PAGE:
Taylor series

  • #1

Main Question or Discussion Point

Hi


My confusion is about this power series.

If derivative of a function (f(x)) is another function(g(x)) then, this holds for the series terms of the functions.
My question is If one knows this derivation relation Just two equal labelled series terms of two other functions. And one term is exactly the differential of the other Then can we generelize this relation for the "big " functions?
Thanx
 

Answers and Replies

  • #2
mathman
Science Advisor
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Your message is confusing. Among other things what are "big" functions? Also what do mean by "equally labelled series"?
 
  • #3
:)

by "big " functions i mean the sum of all terms .
by "equal labelled" i mean they both will be the nth terms of the series expansions they belong.
 
  • #4
Defennder
Homework Helper
2,591
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Let me see if I understand this. You're saying that a function f(x) is a derivative of another function g(x) if the nth term of f(x) is a derivative of the (n+1)th term of the power series of g(x)? Or are you asking if the converse is true? Or something else entirely?
 
  • #5
rbj
2,226
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Let me see if I understand this. You're saying that a function f(x) is a derivative of another function g(x) if the nth term of f(x) is a derivative of the (n+1)th term of the power series of g(x)? Or are you asking if the converse is true? Or something else entirely?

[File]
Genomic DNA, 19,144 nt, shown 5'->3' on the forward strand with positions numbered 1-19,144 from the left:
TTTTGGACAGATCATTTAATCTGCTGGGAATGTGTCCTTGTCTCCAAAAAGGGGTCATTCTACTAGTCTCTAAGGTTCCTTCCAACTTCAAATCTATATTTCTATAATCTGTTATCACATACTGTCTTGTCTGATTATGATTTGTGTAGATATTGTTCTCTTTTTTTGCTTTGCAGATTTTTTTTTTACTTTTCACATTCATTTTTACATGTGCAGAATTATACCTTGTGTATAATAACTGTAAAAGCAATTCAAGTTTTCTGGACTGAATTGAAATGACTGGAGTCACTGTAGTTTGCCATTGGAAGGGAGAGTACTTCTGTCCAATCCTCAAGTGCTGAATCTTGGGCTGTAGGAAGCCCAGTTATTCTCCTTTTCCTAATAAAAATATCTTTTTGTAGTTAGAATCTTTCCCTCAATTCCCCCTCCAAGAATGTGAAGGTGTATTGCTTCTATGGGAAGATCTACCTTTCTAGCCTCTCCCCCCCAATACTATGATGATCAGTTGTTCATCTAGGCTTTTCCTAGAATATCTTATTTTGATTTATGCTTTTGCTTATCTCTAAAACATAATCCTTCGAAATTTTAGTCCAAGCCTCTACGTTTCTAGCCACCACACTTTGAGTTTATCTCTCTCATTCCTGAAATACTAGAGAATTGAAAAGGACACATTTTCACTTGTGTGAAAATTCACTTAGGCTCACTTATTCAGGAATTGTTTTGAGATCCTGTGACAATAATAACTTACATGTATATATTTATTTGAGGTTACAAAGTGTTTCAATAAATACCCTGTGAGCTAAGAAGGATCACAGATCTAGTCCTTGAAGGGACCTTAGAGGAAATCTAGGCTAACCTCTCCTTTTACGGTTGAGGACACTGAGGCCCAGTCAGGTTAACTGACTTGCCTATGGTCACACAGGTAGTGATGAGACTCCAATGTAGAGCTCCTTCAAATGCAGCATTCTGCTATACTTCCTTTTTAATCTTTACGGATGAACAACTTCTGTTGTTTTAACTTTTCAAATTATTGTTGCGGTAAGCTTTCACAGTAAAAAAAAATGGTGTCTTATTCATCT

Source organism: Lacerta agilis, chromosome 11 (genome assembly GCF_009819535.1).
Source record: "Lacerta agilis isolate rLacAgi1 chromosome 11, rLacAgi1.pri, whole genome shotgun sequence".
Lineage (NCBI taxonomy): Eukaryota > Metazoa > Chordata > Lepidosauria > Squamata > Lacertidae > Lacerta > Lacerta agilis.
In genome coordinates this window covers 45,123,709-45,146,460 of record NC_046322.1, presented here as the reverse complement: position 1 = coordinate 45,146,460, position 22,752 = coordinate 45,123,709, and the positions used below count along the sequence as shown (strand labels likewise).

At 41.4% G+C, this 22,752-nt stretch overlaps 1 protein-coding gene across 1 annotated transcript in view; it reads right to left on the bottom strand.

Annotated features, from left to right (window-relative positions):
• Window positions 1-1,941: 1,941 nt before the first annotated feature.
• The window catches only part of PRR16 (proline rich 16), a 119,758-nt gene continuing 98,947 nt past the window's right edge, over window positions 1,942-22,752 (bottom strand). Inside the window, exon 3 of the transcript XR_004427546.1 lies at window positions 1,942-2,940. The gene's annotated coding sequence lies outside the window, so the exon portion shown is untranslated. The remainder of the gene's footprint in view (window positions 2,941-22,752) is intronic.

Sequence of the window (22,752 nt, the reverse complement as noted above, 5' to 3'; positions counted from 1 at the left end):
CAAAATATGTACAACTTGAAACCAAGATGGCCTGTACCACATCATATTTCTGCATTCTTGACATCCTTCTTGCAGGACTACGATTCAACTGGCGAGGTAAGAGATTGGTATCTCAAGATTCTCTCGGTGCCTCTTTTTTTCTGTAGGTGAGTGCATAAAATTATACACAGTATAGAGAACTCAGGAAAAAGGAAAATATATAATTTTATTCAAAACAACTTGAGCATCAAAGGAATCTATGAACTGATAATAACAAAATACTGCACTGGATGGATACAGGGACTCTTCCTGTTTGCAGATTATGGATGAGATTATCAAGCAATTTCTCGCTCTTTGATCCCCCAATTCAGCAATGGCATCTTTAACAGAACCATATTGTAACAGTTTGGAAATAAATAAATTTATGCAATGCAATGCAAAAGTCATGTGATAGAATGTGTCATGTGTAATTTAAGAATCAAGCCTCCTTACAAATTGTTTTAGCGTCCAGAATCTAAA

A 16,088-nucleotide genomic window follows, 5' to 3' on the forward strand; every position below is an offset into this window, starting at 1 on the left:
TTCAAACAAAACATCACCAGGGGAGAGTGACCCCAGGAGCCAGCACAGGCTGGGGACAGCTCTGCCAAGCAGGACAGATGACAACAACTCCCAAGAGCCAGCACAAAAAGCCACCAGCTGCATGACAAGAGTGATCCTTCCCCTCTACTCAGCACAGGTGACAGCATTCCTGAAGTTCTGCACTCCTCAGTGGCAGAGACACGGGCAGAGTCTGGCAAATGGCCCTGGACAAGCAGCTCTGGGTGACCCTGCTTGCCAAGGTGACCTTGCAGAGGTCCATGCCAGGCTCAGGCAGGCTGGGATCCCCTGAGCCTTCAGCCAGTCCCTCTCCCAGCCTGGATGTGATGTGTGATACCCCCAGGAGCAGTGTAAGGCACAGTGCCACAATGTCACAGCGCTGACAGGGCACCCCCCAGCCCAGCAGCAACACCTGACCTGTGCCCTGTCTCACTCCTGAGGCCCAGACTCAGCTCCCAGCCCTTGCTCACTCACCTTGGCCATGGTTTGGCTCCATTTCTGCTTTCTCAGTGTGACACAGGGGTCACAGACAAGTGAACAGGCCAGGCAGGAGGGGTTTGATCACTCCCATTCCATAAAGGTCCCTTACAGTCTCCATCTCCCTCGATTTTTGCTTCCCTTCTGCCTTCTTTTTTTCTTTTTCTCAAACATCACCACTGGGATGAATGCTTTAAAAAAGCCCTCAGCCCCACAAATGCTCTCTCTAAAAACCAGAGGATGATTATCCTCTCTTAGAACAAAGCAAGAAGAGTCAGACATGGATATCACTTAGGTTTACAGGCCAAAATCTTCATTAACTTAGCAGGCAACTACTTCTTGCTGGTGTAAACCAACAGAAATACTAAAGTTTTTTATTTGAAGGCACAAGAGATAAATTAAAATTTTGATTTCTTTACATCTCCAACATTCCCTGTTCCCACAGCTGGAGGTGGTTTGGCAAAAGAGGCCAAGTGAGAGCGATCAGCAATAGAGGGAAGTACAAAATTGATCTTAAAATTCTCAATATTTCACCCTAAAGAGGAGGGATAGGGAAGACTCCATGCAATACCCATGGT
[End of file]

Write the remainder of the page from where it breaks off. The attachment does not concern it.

just to be clear with Defennder's question, if

[tex] f(x) = \sum_{n=0}^{+\infty} a_n x^n [/tex]

and

[tex] g(x) = \sum_{n=0}^{+\infty} b_n x^n [/tex]

and [itex] f(x) = (d/dx)g(x) [/itex]

then we know that

[tex] a_n = (n+1)b_{n+1} \ \ \ \forall n \ge 0[/tex]

knowing all of the an is sufficient to tell us what the bn are except for b0, which is information that is lost forever when g(x) is differentiated.

dunno if that is the question that was asked.
 
  • #6
I am very sorry for my verbal skills .The problem is confusing for me so it becomes more difficult to explain it in words.
My problem is this :
The concept is clear when we see the relation between f and g and reflect this relation to the series terms.

What if we know there is a derivation relation between two terms ( we only know these terms . For example we have experient data of these two functions for a limited region . they are both kth series terms of their function ) . Can we generalize this derivation relation to the functions
 
  • #7
rbj
2,226
7
My problem is this :
The concept is clear when we see the relation between f and g and reflect this relation to the series terms.

What if we know there is a derivation [derivative?] relation between two terms ( we only know these terms . For example we have experient data of these two functions for a limited region . they are both kth series terms of their function ) . Can we generalize this derivation relation to the functions
no, only knowing that

[tex] a_n = (n+1)b_{n+1} [/tex]

for some particular n is not sufficient to say that [itex] f(x) = (d/dx)g(x) [/itex]. you must know that

[tex] a_n = (n+1)b_{n+1} \ \ \ \forall \ n \ge 0[/tex]

which means for all [itex]\ n \ge 0 \ [/itex] to be able to conclude that [itex] f(x) = (d/dx)g(x) [/itex].
 
  • #8
thanx
 

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